Mardi Gras Misery

Personal Writings

IMG_0917New Orleans  The weekend found temperatures pushing the 80s Fahrenheit and beautiful clear, spring like weather.  We walked on the new, though long delayed, Crescent Park along the Mississippi River short blocks from our house.  The wind was blowing along the River, and the dog was happy for the walk.

            Weather went bad suddenly, though we probably have no right to complain.  Friends from Montana told of traveling here in a blizzard and a winter with two feet of snow every day.  A call from Boston this week told of freezing weather.  Snow was expected in London the day after I flew off.  Bulletins from Little Rock talked about everything closed and 24-hour street clearing crews.  Pictures in the paper were a winter wonderland.

            But a Mardi Gras with pouring rain on the morning parades and 36 degrees Fahrenheit with a high hardly expected over 40 degrees is almost unknown!

            Chaco opened and I helped man the counter at Fair Grinds Coffeehouse which we usually do for the regulars and folks off to catch the early parades.  Costumes were few and far between this Mardi Gras, replaced by sweatshirts and rain jackets as the rain began to pour down mid-morning.  Spirits were good but soggy.

            A father and son combo on bikes loaded up with some large macchiatos and directions for how to ride to Treme to look for the Indians going street to street.  I hope they had success before the deluge.  This is the real city, not the tourist Treme of HBO fame.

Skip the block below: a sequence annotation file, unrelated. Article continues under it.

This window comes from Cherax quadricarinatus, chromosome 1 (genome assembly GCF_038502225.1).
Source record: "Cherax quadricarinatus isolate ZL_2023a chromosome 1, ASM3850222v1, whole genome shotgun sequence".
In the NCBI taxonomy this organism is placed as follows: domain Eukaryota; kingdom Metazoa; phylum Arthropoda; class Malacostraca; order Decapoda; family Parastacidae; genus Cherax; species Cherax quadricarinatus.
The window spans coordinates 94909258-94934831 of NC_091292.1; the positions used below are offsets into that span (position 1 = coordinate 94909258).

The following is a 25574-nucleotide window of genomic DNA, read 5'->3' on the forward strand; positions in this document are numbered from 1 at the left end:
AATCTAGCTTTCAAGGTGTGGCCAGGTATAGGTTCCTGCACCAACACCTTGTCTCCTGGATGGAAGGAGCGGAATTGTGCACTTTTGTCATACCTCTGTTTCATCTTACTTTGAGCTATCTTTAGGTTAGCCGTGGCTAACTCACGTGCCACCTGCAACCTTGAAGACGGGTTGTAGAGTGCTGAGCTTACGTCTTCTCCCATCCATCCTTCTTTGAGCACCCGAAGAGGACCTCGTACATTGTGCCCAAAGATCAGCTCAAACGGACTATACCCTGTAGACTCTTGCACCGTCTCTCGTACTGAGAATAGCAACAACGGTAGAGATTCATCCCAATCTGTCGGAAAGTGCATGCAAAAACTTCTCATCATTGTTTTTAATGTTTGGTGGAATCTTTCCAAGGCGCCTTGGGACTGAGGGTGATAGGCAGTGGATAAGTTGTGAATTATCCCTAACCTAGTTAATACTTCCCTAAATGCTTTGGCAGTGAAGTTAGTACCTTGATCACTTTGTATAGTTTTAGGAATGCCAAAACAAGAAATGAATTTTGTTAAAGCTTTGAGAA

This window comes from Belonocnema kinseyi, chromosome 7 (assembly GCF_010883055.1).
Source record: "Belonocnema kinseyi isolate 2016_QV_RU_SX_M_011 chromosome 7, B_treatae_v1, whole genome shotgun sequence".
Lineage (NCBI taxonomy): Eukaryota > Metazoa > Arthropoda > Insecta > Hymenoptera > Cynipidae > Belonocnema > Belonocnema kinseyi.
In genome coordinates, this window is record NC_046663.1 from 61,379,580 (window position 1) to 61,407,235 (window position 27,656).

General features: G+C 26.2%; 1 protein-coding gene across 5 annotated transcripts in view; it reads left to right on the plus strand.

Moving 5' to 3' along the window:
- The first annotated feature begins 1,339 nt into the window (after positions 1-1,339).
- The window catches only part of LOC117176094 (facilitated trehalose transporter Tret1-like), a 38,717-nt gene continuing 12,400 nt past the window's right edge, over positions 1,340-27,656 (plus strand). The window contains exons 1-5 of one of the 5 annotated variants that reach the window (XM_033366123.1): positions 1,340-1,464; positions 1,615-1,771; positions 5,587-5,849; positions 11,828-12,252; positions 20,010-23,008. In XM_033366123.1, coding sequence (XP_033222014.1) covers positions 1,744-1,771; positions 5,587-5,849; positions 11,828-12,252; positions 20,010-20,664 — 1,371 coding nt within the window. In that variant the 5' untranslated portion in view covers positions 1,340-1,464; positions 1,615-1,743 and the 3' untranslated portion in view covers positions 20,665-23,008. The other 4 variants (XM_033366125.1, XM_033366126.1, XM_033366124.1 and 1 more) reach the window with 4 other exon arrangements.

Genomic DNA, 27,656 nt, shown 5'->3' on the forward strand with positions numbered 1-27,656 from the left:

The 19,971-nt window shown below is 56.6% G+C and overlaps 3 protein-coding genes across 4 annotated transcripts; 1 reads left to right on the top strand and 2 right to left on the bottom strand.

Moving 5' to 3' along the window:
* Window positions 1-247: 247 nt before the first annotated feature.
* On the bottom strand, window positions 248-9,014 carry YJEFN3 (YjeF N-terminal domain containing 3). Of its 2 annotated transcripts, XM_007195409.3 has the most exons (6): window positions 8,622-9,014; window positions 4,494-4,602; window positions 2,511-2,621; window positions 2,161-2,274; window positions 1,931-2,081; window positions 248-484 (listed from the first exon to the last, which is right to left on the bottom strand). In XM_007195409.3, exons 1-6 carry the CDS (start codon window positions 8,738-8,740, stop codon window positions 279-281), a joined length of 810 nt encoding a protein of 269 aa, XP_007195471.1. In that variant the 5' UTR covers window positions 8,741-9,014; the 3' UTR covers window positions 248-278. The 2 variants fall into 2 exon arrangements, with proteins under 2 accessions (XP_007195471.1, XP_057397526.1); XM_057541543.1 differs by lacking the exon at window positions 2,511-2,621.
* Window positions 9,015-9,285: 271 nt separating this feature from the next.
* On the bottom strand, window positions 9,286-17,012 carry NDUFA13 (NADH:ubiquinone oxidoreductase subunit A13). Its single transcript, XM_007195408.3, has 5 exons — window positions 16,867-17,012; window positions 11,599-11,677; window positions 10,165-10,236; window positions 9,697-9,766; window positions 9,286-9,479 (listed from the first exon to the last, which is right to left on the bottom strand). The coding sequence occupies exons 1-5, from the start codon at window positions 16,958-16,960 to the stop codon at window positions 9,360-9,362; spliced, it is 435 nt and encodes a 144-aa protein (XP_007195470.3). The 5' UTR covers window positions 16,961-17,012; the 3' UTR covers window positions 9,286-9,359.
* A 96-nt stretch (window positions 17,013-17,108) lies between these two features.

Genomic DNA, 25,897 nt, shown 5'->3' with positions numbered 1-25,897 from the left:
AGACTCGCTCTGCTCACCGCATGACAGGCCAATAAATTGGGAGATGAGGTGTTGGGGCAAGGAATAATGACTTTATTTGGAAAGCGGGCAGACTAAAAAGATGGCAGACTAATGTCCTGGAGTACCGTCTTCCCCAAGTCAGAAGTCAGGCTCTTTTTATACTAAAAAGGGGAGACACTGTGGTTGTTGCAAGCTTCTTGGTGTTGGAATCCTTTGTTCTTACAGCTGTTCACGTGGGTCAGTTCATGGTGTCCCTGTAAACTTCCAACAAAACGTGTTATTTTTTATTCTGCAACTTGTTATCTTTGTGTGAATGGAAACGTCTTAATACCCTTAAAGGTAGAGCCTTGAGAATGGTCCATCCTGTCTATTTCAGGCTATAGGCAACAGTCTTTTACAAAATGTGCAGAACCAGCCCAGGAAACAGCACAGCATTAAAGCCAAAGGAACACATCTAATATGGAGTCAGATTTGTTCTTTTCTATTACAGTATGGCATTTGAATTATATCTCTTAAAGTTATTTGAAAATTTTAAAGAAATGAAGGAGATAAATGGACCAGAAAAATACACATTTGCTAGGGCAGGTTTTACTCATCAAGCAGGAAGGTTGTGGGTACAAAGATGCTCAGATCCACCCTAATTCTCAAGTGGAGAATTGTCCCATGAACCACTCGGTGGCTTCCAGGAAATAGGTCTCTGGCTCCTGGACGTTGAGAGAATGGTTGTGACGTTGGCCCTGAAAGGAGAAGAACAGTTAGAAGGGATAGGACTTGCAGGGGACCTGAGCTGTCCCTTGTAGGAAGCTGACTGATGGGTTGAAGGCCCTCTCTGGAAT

Driving home from the coffeehouse cars and people were packed under the Claiborne overpass, which had broken the heart of the African-American business district and severed the neighborhood.  Occasionally, people talk about pushing the overpass down to street level again, but it’s not going to happen, and neighbors and the denizens of the 7th Ward make the best of it with a walking and hawking street fair that was oblivious to the rain all the way down to the Circle Food Store, just reopened 8 years after Katrina finally.

            It may be Mardi Gras misery to the tourists, but for New Orleanians it’s a great day off from hard work and daily labor.  We’re a resilient people.  We know how to make do.

            Happy Mardi Gras!